“Tell me more,” he said. Now he was paying attention.
“What if you stopped believing that you have ADD and started dedicating 15 minutes of your morning to learning something new? Once you saw that this was possible, instead of repeating the internal mantra I have severe ADD, you could actually tell yourself that you can learn? And all you would have to do is be present and repeat it enough times. Let’s take it one step further,” I continued.
“What if you started sharing what you learned with your friends, your wife, and your kids? What if you rehearsed it in your mind enough times with the thought that you had to know the information so well that you could teach it to someone? And then what if you started anticipating the way you would feel if you began learning a little bit of new information every day? Would you not then replace that unworthiness or insecurity with the feeling of confidence and self-satisfaction—with trust and a greater level of wholeness?”
It’s a simple formula: A new thought (I can learn) leads to a new choice (I make the time to learn), which endorses a new action (I sit with myself and make the effort to learn something), which will create a new experience (I share the information with my family and friends), which will lead to a new feeling (confidence or satisfaction).
Towards the end of our conversation, I shared with the man that I had friends who had huge global podcasts and who had created enormously successful companies. They too were diagnosed with ADD, but instead of repeating the affirmation I have attention problems or severe ADD, they changed their thought to I can take my time and learn, and I can recall information; I’ll actually learn something new every day and then share it with others, so that I’ll feel good about myself.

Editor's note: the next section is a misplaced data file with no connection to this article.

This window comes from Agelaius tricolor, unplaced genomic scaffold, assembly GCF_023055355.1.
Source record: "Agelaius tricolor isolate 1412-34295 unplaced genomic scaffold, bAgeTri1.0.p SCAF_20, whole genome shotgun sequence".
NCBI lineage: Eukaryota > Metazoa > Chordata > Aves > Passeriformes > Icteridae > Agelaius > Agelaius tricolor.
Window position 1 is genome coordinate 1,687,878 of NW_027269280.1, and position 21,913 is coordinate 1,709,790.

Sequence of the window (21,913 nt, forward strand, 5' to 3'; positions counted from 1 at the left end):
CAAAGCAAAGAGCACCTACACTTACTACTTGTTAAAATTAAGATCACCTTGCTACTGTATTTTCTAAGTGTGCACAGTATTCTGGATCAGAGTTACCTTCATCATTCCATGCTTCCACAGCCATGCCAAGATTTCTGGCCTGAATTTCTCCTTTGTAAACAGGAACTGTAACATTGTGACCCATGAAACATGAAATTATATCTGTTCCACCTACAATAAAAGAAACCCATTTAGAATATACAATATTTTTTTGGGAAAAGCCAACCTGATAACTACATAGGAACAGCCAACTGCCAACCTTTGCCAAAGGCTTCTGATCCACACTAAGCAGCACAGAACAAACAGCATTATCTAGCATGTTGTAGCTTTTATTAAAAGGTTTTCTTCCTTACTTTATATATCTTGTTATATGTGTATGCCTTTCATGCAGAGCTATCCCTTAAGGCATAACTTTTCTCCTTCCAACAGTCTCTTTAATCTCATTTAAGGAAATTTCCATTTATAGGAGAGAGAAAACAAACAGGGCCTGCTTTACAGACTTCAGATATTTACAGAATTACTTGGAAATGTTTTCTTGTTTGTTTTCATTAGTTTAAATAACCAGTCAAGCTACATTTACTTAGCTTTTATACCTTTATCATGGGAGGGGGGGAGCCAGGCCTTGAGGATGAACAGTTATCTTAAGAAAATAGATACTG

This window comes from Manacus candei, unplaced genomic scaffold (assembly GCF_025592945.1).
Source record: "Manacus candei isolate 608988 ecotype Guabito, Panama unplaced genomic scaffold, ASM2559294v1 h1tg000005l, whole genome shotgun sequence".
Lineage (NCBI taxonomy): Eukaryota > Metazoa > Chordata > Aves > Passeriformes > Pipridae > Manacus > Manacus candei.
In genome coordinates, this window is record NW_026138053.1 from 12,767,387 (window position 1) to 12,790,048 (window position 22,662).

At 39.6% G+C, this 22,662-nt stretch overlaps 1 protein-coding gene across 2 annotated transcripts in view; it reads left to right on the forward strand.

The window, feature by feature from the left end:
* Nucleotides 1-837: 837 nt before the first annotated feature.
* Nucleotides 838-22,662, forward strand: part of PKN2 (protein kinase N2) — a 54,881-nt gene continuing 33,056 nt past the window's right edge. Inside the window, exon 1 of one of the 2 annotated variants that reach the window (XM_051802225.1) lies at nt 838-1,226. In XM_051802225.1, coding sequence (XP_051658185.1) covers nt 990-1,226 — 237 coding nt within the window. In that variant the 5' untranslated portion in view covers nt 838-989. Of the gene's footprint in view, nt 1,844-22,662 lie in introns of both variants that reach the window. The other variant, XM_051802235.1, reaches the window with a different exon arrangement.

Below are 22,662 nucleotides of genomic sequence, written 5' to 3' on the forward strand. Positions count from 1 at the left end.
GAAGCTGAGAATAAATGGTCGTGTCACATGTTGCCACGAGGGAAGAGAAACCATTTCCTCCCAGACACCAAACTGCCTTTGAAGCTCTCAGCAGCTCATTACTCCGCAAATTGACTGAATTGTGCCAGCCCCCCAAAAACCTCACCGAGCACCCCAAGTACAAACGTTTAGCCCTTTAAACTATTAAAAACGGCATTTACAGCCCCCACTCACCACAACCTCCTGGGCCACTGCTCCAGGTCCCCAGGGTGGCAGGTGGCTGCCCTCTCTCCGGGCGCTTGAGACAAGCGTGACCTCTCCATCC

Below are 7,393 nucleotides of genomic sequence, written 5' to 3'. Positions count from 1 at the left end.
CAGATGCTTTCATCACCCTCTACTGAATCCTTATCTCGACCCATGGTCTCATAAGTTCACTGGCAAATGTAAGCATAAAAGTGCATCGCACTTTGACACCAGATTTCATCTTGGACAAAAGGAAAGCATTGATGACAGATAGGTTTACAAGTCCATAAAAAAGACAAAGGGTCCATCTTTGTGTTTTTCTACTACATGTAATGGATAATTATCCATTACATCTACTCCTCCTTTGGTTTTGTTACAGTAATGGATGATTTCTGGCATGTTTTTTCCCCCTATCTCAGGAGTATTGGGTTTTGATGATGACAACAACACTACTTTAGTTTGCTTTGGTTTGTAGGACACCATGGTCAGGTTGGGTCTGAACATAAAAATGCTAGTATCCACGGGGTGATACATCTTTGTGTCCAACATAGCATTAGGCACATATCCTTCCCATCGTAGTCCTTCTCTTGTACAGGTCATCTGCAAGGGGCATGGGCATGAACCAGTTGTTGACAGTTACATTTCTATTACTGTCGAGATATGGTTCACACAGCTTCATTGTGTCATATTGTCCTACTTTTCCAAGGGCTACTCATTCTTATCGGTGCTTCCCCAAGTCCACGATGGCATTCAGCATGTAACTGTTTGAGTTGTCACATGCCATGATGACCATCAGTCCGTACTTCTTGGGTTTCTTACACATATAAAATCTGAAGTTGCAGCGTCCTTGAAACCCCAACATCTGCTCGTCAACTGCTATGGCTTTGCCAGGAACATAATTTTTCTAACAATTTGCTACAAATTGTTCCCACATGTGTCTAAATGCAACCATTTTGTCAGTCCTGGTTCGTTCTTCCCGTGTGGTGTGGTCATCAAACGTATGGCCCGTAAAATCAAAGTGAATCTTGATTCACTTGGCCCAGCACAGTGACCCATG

The man just nodded as the corners of his mouth turned slightly upwards.
The affirmations we repeat to ourselves on a daily basis are the programs we live by, and they can either aid us or inhibit us from creating, growing, and experiencing new things in our lives. What I want you to take from this and into whatever arenas of your life this applies, is that this person’s boundary or limitation—an unconscious belief continuously affirmed (a thought that you keep thinking over and over again)—was based on a past memory of himself. Once this imaginary box of limitation was placed around the belief, it stunted his growth and limited his opportunities for ever making true change.
So the next time you affirm your state of being by thinking a thought and experiencing a feeling with the intensity of the corresponding emotion, while you pronounce yourself as I am…, I have…, I can’t, just remember: with that belief you will be programming your brain and body into a future (limited or unlimited) and that belief will become your identity.
If you can catch yourself and become conscious of your unconscious self, that’s a victory. It’s you becoming aware of you. When you do that, ask yourself if you still want to believe that thought. If not, think instead about a way to change over time, as well as how you would feel if you were that future person. Do it enough times and you will become someone else.